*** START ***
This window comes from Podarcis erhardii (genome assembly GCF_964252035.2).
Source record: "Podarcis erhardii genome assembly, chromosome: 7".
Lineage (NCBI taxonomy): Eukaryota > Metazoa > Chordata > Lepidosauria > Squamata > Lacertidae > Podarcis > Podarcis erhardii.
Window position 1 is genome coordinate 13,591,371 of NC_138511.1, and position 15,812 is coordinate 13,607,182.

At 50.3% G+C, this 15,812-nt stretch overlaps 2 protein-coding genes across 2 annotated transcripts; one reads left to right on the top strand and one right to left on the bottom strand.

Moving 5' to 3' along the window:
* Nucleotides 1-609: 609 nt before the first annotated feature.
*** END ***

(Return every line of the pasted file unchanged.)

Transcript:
This window comes from Podarcis erhardii (genome assembly GCF_964252035.2).
Source record: "Podarcis erhardii genome assembly, chromosome: 7".
Lineage (NCBI taxonomy): Eukaryota > Metazoa > Chordata > Lepidosauria > Squamata > Lacertidae > Podarcis > Podarcis erhardii.
Window position 1 is genome coordinate 13,591,371 of NC_138511.1, and position 15,812 is coordinate 13,607,182.

At 50.3% G+C, this 15,812-nt stretch overlaps 2 protein-coding genes across 2 annotated transcripts; one reads left to right on the top strand and one right to left on the bottom strand.

Moving 5' to 3' along the window:
* Nucleotides 1-609: 609 nt before the first annotated feature.